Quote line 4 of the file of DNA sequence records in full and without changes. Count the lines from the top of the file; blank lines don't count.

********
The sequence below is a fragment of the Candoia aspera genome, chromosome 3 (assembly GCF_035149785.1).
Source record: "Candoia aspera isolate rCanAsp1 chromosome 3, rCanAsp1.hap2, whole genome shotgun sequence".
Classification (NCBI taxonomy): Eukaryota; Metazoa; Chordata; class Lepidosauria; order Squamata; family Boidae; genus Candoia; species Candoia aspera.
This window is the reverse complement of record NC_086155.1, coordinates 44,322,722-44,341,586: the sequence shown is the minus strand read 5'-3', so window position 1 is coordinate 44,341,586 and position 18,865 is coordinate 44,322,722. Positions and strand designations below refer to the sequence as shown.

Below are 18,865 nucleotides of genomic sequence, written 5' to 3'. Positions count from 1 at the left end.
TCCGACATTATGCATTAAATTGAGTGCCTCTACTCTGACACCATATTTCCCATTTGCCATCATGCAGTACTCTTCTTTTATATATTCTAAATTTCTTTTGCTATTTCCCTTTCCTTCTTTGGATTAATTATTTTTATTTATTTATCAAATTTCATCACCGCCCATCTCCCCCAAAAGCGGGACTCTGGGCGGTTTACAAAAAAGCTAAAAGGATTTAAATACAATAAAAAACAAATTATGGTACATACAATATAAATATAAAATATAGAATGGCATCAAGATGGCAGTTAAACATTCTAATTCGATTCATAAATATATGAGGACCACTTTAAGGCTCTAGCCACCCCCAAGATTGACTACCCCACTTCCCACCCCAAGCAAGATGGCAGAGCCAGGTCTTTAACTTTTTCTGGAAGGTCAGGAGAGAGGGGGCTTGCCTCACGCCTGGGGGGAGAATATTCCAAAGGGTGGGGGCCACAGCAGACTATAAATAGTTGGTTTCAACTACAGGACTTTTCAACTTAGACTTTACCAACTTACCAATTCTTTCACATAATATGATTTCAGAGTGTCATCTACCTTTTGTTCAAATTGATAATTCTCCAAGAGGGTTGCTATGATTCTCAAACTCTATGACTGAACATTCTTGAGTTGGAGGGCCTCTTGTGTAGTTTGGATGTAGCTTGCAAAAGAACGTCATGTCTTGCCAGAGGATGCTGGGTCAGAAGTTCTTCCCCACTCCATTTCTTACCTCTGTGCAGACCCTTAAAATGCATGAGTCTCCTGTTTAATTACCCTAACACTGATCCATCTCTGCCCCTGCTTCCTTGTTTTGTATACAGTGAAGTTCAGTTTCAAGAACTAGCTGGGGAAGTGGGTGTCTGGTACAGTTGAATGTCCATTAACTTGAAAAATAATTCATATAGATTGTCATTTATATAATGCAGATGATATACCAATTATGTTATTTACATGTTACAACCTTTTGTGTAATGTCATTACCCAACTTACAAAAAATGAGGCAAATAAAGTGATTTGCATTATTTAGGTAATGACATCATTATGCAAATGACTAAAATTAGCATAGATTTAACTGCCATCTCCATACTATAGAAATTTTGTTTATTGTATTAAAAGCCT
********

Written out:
This window is the reverse complement of record NC_086155.1, coordinates 44,322,722-44,341,586: the sequence shown is the minus strand read 5'-3', so window position 1 is coordinate 44,341,586 and position 18,865 is coordinate 44,322,722. Positions and strand designations below refer to the sequence as shown.